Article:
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Why do young adults choose different transport modes? A focus group study

Author

Listed:
  • Simons, Dorien
  • Clarys, Peter
  • De Bourdeaudhuij, Ilse
  • de Geus, Bas
  • Vandelanotte, Corneel
  • Deforche, Benedicte

Abstract

Active transport might be well suited to counteract the decrease in physical activity and the increase in weight gain in students and working young adults (18–25 years). To promote active transport in this neglected age group, knowledge of factors influencing all transport modes is needed. Focus groups were used to explore factors influencing transport choice of studying and working young adults, for short distance travel to various destinations. Nineteen students (mean age of 21±1.1 years) and 17 working young adults (mean age of 23±1.5 years) were recruited. Three focus groups were conducted with students and three with working young adults. Content analysis was performed using NVivo 9 software (QSR International). Grounded theory was used to derive categories and subcategories. Young adults talked about several factors that influence transport choice, which could be categorized in three themes: Personal factors, social factors and physical environmental factors. Some factors were reported as very important for choosing between transport modes, such as autonomy, travel time, financial cost and vehicle ownership; some as less important, such as the built environment and perceived safety and some as not important at all, such as ecology and health. Most factors were discussed by both students and working young adults, but some differences were found between the two groups, mainly based on income and living situation. When promoting active transport in young adults, health benefits or ecological benefits should not be emphasized. Focus should be put on cycling instead of walking, on flexibility, speed, good social support and low costs. Also, more bicycle storage and workplace facilities should be provided. It should be avoided that young adults own a private car and the public transport system should be optimized to fit their needs.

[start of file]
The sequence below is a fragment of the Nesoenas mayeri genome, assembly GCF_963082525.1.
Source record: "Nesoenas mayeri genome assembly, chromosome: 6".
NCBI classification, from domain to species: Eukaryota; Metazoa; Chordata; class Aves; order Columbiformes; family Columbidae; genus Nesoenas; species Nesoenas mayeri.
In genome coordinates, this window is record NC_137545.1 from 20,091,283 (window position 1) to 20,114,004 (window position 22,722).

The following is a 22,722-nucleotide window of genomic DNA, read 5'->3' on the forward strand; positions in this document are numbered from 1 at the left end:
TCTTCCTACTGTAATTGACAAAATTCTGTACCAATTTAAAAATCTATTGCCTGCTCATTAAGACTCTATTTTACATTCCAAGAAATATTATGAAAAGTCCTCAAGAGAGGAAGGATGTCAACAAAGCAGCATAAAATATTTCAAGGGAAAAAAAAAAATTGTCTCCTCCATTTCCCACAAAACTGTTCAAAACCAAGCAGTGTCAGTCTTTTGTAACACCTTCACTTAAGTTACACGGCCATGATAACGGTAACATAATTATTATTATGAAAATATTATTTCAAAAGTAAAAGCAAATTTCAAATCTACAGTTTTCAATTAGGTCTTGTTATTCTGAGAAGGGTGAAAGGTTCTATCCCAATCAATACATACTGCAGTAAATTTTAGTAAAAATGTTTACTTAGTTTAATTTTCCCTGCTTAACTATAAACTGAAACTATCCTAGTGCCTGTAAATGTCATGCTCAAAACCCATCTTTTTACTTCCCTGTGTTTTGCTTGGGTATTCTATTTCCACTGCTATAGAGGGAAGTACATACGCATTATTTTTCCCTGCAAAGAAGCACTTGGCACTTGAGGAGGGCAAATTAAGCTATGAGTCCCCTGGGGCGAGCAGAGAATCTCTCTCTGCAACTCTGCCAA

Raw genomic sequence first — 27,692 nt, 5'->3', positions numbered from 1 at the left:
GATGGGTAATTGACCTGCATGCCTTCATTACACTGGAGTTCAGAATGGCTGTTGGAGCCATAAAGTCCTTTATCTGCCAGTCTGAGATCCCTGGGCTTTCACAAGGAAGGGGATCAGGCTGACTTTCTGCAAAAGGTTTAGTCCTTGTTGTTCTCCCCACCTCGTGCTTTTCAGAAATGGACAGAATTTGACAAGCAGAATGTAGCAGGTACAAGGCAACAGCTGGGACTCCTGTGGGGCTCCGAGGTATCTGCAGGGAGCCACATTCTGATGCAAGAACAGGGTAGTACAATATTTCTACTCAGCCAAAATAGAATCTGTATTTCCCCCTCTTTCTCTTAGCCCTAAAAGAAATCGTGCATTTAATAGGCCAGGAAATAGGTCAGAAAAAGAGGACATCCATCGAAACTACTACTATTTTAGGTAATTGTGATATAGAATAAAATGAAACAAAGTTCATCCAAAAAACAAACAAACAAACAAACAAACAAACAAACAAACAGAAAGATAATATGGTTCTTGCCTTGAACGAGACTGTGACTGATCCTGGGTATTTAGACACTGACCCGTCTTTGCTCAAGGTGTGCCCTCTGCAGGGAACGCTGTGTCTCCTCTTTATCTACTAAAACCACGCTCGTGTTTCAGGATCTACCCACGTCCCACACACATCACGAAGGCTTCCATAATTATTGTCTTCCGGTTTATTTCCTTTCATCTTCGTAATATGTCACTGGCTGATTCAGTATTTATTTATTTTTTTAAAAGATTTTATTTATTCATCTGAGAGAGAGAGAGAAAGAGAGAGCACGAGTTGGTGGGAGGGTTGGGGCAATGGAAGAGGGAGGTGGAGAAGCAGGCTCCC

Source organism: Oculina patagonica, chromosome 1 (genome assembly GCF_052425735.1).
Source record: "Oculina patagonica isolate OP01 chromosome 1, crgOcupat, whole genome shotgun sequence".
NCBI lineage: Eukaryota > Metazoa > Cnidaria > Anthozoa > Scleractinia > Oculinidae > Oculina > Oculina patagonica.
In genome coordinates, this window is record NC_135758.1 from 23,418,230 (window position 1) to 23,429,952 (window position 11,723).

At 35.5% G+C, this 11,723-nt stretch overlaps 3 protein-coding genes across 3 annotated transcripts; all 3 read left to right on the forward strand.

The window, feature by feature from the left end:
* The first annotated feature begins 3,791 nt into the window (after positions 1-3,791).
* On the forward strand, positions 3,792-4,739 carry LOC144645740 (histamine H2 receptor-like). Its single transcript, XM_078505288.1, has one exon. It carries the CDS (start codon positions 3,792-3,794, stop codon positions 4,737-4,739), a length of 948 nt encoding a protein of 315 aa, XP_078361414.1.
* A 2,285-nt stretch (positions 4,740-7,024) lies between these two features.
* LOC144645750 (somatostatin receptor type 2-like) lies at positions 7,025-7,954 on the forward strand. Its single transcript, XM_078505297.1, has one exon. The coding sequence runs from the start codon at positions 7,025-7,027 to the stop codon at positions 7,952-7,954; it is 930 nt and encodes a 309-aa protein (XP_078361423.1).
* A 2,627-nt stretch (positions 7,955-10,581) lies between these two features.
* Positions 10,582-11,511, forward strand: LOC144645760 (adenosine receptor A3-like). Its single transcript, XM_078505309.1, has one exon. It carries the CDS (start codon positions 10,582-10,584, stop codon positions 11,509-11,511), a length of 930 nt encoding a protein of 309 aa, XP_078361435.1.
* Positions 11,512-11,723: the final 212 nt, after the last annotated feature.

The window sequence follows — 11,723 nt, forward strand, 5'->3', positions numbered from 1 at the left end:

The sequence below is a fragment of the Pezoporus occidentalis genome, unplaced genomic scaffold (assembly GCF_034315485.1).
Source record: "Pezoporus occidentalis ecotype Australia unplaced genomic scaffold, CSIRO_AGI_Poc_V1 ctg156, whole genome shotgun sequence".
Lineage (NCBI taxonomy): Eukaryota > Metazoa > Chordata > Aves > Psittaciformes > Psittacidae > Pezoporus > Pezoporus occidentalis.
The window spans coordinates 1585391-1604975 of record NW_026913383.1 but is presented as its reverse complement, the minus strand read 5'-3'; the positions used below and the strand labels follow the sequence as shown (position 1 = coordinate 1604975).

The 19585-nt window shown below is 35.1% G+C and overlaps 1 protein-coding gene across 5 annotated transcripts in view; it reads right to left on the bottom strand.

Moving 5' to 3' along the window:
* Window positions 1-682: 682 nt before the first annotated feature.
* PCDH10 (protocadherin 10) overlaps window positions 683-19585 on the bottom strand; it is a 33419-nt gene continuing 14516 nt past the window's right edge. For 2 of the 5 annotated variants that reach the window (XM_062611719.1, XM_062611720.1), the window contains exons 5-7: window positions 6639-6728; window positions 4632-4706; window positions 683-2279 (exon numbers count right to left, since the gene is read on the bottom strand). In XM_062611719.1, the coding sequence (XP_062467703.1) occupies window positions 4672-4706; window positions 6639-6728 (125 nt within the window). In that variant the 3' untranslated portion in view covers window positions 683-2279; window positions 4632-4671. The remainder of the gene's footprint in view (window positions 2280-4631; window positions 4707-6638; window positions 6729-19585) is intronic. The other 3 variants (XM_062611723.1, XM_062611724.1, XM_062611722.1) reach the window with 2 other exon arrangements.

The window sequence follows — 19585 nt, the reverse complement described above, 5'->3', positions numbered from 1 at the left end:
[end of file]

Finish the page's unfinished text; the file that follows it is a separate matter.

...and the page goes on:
Suggested Citation

  • Simons, Dorien & Clarys, Peter & De Bourdeaudhuij, Ilse & de Geus, Bas & Vandelanotte, Corneel & Deforche, Benedicte, 2014. "Why do young adults choose different transport modes? A focus group study," Transport Policy, Elsevier, vol. 36(C), pages 151-159.
  • Handle: RePEc:eee:trapol:v:36:y:2014:i:c:p:151-159
    DOI: 10.1016/j.tranpol.2014.08.009
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    References listed on IDEAS

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    1. repec:eee:trapol:v:63:y:2018:i:c:p:1-9 is not listed on IDEAS
    2. Hagen, Jonas Xaver & Pardo, CarlosFelipe & Valente, Johanna Burbano, 2016. "Motivations for motorcycle use for Urban travel in Latin America: A qualitative study," Transport Policy, Elsevier, vol. 49(C), pages 93-104.
    3. Aldred, Rachel & Woodcock, James, 2015. "Reframing safety: An analysis of perceptions of cycle safety clothing," Transport Policy, Elsevier, vol. 42(C), pages 103-112.
    4. repec:eee:transa:v:103:y:2017:i:c:p:172-184 is not listed on IDEAS
    5. Cass, Noel & Faulconbridge, James, 2016. "Commuting practices: New insights into modal shift from theories of social practice," Transport Policy, Elsevier, vol. 45(C), pages 1-14.
    6. Hopkins, Debbie, 2016. "Can environmental awareness explain declining preference for car-based mobility amongst generation Y? A qualitative examination of learn to drive behaviours," Transportation Research Part A: Policy and Practice, Elsevier, vol. 94(C), pages 149-163.

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